Fantastic Advertorial or Fantastic Tokenism?

ETA: The gorgeous Amy has alerted me to the fact that this is part of an entire issue that uses ordinary men in their photos as opposed to models, so this isn’t quite as simple as one big guy in a magazine. I’m going to try and hunt it down and see for myself.

Courtesy of Black Book (

It’s been noted before that the current wave of plus sized visibilty in fashion magazines has been 100% female oriented, with men’s fashion slowly emaciating itself. So it’s raised a few eyebrows that mens’ fashion magazine Fantastic Man used a plus sized male model in their new advertorial for H&M.

I have mixed feelings about it. First of all yes, I’m super pleased that a hot, husky dude is being used in a high fashion spread like this. But I am also aware that it is definitely tokenism, and doesn’t signal any specific change in the fashion industry the way plus sized female models are. It’s also worth noting that Fantastic Man is very much an avant garde magazine, and deviates from the fashion norm where possible. That’s not a bad thing at all – I’ve had the pleasure of reading through older copies and it’s a wonderful magazine – but at the same time, it’s never going to have the global reach of Glamour’s Lizzie Miller photo, for example. There’s nothing to be read into the photos – it is just a model who happens to be bigger than most.

But you know, variety is variety, and I am pleased that there is a spread out there featuring a bigger fella. I’ve noted for a while that male plus sized fashion is severely under represented in the fatshion blogging world, when there are definitely bigger guys who are as into expressing themselves fashionably as all of us. And from what I’ve seen, the choices for bigger mens’ fashion are absolutely dire. A few fellas spring to mind, such as my friend Dan Huntley, Nick A.K.A Mr Definatalie and the occassional sartorially daring big guy on Lookbook who manage to dress awesomely despite this conundrum.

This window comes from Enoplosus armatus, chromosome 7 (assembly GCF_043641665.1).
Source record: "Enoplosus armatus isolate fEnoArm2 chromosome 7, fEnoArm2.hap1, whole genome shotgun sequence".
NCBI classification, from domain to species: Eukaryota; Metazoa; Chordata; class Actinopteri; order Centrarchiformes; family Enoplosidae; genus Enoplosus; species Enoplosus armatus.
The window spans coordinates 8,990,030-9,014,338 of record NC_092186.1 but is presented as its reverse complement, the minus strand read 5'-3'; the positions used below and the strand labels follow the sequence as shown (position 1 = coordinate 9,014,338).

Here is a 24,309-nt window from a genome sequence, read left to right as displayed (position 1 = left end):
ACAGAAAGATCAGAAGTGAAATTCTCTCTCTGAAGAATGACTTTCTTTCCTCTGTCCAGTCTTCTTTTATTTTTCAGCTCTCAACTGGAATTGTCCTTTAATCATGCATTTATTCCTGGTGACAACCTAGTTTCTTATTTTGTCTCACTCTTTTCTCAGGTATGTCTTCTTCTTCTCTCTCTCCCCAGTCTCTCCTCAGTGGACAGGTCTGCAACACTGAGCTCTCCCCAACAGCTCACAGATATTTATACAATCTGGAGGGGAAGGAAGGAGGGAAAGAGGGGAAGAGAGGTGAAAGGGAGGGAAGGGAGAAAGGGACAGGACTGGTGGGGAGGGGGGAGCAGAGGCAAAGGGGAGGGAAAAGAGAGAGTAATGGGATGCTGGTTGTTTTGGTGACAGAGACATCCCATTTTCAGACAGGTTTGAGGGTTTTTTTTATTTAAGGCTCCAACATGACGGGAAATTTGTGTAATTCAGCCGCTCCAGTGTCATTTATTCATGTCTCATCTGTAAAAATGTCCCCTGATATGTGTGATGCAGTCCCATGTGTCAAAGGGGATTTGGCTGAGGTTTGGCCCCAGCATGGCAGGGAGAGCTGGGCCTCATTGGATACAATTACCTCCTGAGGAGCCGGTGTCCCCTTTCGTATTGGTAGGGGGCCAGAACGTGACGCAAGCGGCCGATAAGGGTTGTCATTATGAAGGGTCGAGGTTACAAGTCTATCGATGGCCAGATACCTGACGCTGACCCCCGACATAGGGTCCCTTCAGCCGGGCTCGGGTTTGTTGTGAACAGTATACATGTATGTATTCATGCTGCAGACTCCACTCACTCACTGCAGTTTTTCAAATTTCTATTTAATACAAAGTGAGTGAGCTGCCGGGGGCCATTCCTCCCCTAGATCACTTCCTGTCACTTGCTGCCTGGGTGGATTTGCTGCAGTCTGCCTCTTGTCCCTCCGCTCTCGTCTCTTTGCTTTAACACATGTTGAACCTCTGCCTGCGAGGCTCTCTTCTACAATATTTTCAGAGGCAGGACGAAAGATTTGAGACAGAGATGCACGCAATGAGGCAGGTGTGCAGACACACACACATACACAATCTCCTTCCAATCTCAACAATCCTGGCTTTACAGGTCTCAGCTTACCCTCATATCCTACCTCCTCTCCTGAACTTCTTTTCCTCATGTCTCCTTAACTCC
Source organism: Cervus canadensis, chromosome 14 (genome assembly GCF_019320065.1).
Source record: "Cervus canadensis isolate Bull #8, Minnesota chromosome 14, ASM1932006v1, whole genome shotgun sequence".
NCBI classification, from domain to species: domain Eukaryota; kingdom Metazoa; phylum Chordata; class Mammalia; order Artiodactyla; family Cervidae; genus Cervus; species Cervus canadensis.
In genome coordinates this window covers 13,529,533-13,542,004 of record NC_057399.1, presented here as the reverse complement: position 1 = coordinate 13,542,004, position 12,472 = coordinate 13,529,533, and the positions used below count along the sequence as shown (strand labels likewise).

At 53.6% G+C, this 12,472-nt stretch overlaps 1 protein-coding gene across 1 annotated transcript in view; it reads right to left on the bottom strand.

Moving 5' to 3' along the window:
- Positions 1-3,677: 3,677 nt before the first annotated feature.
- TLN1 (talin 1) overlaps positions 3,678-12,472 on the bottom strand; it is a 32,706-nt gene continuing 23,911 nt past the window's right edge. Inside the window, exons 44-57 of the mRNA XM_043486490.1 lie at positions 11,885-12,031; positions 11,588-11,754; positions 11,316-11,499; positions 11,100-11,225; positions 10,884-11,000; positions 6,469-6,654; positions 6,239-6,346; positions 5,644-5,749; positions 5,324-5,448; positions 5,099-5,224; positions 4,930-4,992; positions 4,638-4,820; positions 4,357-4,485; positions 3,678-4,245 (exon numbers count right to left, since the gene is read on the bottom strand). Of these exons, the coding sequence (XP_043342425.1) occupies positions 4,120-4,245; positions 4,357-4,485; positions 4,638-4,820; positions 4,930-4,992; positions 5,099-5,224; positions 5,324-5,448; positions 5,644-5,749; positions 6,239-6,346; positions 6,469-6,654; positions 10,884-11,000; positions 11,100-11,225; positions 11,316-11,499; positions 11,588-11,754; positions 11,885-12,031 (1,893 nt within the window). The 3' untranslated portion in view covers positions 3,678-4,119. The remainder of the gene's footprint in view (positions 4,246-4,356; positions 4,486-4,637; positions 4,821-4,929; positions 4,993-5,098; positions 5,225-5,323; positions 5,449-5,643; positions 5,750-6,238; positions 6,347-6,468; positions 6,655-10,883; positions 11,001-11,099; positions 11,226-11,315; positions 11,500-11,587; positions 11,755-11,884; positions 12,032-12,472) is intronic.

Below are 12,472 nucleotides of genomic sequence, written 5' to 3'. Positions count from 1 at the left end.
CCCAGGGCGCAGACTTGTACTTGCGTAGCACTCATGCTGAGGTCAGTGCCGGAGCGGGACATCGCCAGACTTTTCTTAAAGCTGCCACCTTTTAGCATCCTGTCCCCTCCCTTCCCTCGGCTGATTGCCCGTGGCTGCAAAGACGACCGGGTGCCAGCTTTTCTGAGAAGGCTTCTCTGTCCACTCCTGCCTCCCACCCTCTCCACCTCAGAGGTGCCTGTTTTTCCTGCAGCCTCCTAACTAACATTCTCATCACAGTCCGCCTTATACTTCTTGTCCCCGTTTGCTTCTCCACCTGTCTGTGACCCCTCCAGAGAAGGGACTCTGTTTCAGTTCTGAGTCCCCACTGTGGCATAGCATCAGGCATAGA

What do you all think? And more importantly, if you’re a bigger fella who likes fashion, I’d love to hear from you! Send your (or your boyfriends/friends/husbands’) outfit pictures to lauren.darling at (clothes on, please) and I’ll do a post showing how cool and fashionable you all are.


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11 Responses to “Fantastic Advertorial or Fantastic Tokenism?”

  1. Amy Says:

    None of the men in this editorial are male model size. They are all regular everyday sizes and are all real (non-model!) men, as it is through the whole of this issue. You’re wrong in thinking that this is tokenism.

    • thepocketrocket Says:

      Ohhhhhhhhhhhh. Schoolgirl error – I’ll try and hunt it down, in that case. (I can never seem to find it on sale!) I’m still not entirely sure about the idea of a whole issue of non-models though, I have to admit.

      Thanks for the heads up lovely! xx

  2. Katie Says:

    Didn’t Glamour or Company do a whole real people issue recently? Where they had real readers taking part in the photoshoots/modelling etc?